“While some retailers have been able to work with legacy tools and disjointed processes, their results have been hindered by siloed data. In order to keep up, retailers must evaluate their processes and technology, automate tactical activities, and focus on how they can position their organization for success,” said Gene Bornac, senior vice president and practice lead, BRP. “With the knowledge that they have the right data integrated across the process, it will improve retailers’ ability to focus on finding the right products and distributing them to the right places. Integrated planning processes and technology are key to this effort by providing a single source of truth, collaborative approach, and organizational alignment.”

Retailers are gathering more data, across multiple channels and customer touchpoints, that is being leveraged by financial plans, demand plans, assortment plans, and store plans. The importance of a fully integrated planning solution to analyze and utilize this data is key to ensuring retailers remain competitive in this rapidly changing landscape. An integrated planning solution eliminates silos, leverages the same data, streamlines decisions, and builds consensus.

Integrating planning process is important, but also challenging.  This special report acknowledges the obstacles involved to eliminate silos and integrate people, processes and technology: resource constraints, disparate systems, organizational/process challenges, and budget constraints.

To download the BRP SPECIAL REPORT: Integrated Planning – Getting it Right visit:

https://brpconsulting.com/download/2018-special-report-planning

The BRP SPECIAL REPORT: Getting it Right: The Science of Planningplatinum sponsor is Aptosand the gold sponsors are enVista, Mi9, Logility, NCR, and Retalon.

About BRP

BRP is an innovative retail consulting firm dedicated to providing superior service and enduring value to our clients. BRP combines its consultants’ deep retail business knowledge and cross-functional capabilities to deliver superior design and implementation of strategy, technology, and process solutions. The firm’s unique combination of industry focus, knowledge-based approach, and rapid, end-to-end solution deployment helps clients to achieve their business potential. BRP’s consulting services include:

Strategy | Business Intelligence | Business Process Optimization | Point of Sale (POS)
Mobile POS | Payment Security | E-Commerce | Store Systems and Operations | CRM
Unified Commerce | Customer Experience | Order Management | Networks
Merchandise Management | Supply Chain | Private Equity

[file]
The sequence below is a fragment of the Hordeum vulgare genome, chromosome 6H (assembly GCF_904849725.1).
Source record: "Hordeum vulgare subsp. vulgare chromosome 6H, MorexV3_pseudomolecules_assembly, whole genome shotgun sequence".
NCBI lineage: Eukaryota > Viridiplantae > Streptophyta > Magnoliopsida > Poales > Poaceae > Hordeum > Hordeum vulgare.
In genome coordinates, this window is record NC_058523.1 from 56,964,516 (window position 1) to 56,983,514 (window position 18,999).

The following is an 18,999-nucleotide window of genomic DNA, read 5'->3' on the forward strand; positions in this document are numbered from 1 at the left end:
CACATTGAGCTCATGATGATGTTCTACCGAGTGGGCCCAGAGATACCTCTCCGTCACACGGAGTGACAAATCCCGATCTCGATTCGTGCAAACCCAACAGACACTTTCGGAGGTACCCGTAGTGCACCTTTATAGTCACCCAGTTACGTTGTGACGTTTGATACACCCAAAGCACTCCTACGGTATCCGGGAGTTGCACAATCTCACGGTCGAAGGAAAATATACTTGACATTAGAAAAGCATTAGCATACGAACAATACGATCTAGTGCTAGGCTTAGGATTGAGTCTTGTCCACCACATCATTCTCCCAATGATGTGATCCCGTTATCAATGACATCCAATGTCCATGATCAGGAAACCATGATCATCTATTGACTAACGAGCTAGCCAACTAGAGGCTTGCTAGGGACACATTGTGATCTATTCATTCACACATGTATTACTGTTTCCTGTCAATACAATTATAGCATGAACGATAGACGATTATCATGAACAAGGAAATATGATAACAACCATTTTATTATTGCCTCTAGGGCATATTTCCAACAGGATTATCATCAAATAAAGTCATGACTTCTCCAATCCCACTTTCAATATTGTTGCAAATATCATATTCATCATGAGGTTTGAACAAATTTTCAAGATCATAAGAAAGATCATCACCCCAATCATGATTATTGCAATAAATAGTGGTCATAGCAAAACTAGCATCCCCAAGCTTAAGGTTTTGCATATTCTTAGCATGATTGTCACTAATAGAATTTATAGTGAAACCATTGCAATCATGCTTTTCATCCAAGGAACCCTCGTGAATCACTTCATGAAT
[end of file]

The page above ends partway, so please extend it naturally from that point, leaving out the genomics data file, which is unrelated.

For more information on BRP, visit http://www.brpconsulting.com.

Retailers plan for blockbuster holiday season despite tariff overhang

Washington Examiner – Retailers are stocking their shelves to meet blockbuster holiday-shopping demand fueled by U.S. economic growth while preparing for slower sales next year as President Trump’s escalating tariffs drive up prices. The time from Halloween through Christmas is typically the most lucrative period of the year for companies from Macy’s to Pottery Barn and Target, and the retail industry is beginning to flourish after a long stretch of declining revenue as Amazon siphoned off customers.

Underpinning their growth is near-record U.S. consumer sentiment and unemployment close to a 50-year low. Wages are also starting to rise more rapidly, and last year’s GOP-led tax cuts let most Americans keep more of what they earn.

“We’re talking about a $1 trillion holiday season coming up,” Ken Morris, principal at Boston Retail Partners, retail consulting firm, told the Washington Examiner. “A lot of these guys do half their business in a two-month period. They’re losing money most of the year until they hit the fourth quarter.”

Read Full Article: Retailers plan for blockbuster holiday season despite tariff overhang

Why catalogs still have a hold on holiday marketing

Retail Dive – Many retailers have turned into fourth-quarter catalogers to cash in on the season’s sentimentality, while shoppers are crossing “irrelevant email marketing” off their lists this year.

Catalogs might be aimed at inspiration, but the hope is that the visual inspiration leads to a purchase, whether it be through the catalog, online or through a visit to the store. In that way, catalogs aren’t too different from the showroom format that retailers like Bonobos rely on, according to Ken Morris, a principal at Boston Retail Partners. It’s a trend he calls “catalog rooming” — where a customer uses a retailer’s holiday catalog to discover products and then heads into the store to see it in person and try it on, either finishing the purchase there or coming home to buy it online. 

It’s also a way to bring customers who might not have shopped in a while back into the fold, as retailers generally send out their holiday catalogs to a broader array of shoppers than they do the rest of the year. As long as they’re making $0.20 on every dollar they spend on a customer, the catalog will keep coming, Morris says — and the holidays provide more potential than the rest of the year for a big profit.